By Bernie Becker - 07/24/14 10:55 AM EDT
House Budget Committee Chairman Paul RyanPaul RyanWhy a bill about catfish will show whether Ryan's serious about regulatory reform Trump is right about one thing Winners, losers of GOP convention MORE (R-Wis.) on Thursday unveiled a sweeping new package of proposals to battle poverty that he says will help low-income people currently bogged down by the federal bureaucracy.
In a speech at the American Enterprise Institute on Thursday, Ryan said that the setup would aid state governments and local organizations that should be the “front lines” in the war on poverty, instead of the federal bureaucracy.
“Success is measured by how many programs we create, how much money we spend,” Ryan said about the government’s current approach. “Not on outcomes. Not on results. How many people are we getting out of poverty? How many people are getting out of poverty and staying out of poverty?”
The GOP’s 2012 vice presidential nominee went to great pains on Thursday to insist that his new plan wasn’t about politics, even as he remains rumored as a potential 2016 presidential candidate.
Ryan noted that some of the planks in his anti-poverty push are similar to proposals from Democrats, even President Obama. He also noted that his plan doesn’t seek to cut federal spending for programs helping the poor, but would only overhaul how that money is delivered and spent.
The Wisconsin Republican developed his plan after touring local social services programs around the country. “Nobody asked me what party I belonged to,” Ryan said about those trips. “They welcomed anybody who was there to listen and to learn.”
Still, Ryan’s push also comes as a number of high-profile Republicans — including others thought to be considering 2016 bids, like Sens. Rand Paul (Ky.) and Marco Rubio (Fla.) — have worked to remove the hard edges around the GOP’s conservatism on issues like helping the poor and revamping the criminal justice system.
Obama defeated Mitt Romney, the 2012 GOP nominee, after making income inequality a central plank of his reelection campaign. Romney was also hurt by his comment that 47 percent of voters see themselves as victims who are dependent on the government and are more likely to support Democrats. The comments were secretly recorded at a private fundraiser.
Even before Ryan’s speech, top Democrats like Rep. Chris Van Hollen (D-Md.) expressed skepticism that Ryan’s new approach would differ from his string of GOP budgets and insisted party lawmakers would “oppose any plan that uses the sunny language of ‘reform’ as a guise to cut vital safety net programs.”
Ryan said Thursday that his opportunity grant would give low-income people a better chance for long-term stability.
States would get more flexibility, he said. People seeking services would receive more personal attention. And in exchange for the money, the federal government would set four stipulations.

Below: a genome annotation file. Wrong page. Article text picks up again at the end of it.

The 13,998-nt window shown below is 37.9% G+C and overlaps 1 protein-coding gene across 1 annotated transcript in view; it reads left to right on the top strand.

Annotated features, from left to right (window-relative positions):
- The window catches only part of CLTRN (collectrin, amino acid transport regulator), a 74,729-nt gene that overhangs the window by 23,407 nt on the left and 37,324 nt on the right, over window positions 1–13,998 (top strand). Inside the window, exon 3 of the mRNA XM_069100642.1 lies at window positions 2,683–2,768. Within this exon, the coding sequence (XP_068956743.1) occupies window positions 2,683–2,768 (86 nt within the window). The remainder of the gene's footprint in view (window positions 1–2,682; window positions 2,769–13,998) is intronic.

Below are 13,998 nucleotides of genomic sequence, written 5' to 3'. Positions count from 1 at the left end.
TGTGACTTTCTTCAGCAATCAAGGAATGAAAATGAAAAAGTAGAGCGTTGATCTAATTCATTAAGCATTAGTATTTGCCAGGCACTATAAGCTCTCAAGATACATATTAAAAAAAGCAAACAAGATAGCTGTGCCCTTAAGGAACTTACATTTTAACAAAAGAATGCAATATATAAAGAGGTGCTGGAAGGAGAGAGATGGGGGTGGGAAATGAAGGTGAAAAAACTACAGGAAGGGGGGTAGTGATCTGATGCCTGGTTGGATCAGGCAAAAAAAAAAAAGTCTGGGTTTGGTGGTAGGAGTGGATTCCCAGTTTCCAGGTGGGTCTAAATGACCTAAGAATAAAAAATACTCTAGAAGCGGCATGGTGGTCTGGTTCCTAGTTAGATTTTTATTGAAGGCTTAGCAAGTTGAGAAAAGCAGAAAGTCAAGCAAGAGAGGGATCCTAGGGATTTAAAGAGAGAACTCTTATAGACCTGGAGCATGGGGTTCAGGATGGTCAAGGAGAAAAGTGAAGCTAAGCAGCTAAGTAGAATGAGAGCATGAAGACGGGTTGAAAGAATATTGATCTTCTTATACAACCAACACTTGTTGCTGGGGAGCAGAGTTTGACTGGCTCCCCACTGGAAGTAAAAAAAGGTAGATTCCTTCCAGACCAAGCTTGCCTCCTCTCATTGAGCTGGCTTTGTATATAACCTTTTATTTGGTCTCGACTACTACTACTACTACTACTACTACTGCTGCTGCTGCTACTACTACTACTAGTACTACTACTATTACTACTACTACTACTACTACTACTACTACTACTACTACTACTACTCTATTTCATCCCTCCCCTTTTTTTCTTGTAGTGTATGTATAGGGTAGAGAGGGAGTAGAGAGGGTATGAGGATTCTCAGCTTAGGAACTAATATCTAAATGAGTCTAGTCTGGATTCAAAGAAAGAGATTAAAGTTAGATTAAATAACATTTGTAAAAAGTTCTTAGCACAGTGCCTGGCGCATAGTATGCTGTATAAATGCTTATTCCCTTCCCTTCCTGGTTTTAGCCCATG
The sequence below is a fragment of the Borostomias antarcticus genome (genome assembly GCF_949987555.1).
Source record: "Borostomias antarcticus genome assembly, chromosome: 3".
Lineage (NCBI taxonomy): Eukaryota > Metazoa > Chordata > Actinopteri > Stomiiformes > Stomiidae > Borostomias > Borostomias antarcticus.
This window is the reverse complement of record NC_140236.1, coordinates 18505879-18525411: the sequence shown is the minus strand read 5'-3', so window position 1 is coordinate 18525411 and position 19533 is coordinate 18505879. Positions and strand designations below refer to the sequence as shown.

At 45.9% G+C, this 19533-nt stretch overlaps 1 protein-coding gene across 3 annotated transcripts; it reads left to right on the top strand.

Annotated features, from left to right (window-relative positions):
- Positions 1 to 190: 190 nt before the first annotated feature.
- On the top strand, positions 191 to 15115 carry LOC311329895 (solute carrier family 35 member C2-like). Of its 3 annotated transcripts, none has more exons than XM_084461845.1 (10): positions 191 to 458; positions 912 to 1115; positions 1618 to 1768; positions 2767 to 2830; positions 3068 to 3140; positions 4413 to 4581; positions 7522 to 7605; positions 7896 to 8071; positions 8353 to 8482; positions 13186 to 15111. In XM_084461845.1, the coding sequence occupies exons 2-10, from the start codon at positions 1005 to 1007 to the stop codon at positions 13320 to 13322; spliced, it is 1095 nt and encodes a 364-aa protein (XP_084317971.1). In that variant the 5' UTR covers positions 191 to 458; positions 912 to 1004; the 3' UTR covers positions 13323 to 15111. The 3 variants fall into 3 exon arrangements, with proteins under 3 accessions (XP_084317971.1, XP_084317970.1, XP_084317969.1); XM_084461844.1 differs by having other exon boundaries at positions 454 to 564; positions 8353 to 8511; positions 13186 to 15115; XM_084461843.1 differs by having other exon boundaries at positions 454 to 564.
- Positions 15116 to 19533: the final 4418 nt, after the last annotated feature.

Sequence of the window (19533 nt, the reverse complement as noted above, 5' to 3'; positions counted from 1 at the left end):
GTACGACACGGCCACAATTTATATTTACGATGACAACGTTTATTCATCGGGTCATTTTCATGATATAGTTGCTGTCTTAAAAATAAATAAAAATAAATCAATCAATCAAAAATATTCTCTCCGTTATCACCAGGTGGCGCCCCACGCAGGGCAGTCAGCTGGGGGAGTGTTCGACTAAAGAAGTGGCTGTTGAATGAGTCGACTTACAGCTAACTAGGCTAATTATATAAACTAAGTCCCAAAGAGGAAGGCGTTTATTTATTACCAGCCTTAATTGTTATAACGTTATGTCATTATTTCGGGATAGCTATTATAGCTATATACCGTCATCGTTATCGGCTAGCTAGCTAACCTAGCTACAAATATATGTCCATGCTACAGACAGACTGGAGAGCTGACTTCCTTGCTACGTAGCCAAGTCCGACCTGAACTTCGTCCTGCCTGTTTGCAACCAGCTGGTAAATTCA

Under Ryan’s plan, states would have to spend the money on anti-poverty initiatives, a neutral third party would have to gauge the success of the more localized programs, people seeking services would have to have choices among programs, and they would have to meet work requirements.
Ryan also sought to distinguish between his new push to help the poor and his GOP budgets, which Democrats have latched on to as they make the case that Republicans are creating obstacles for the middle class and the working poor.
Ryan’s budgets would give block-grant funding to states for Medicaid. But on Thursday, Ryan said his new poverty package “isn’t exactly a block grant.”
His other proposals would expand the earned income tax credit for single workers and make it more available to them, by lowering the eligibility age from 25 to 21.
Obama and Sen. Patty Murray (D-Wash.) have floated similar ideas, but Ryan proposes offsetting the credit’s expansion by cutting subsidies for energy and seeking to bar illegal immigrants from using the child tax credit.
Ryan would also revamp the federal government’s role in education, from preschool all the way to college. He would overhaul the criminal justice system by seeking to give judges more leeway in sentencing and trying to reduce the number of ex-convicts who go back to jail, with ideas he said he shares with Sen. Mike Lee (R-Utah) and Rep. Bobby Scott (D-Va.), among others.
And Ryan would seek to cut bureaucratic red tape, a common GOP complaint, but one that Ryan and Republicans like outgoing House Majority Leader Eric Cantor (R-Va.) have said can be particularly rough on low-income people trying to start a business.
“All of these are good ideas. They’re just the start,” Ryan said. “This is meant to start a discussion.”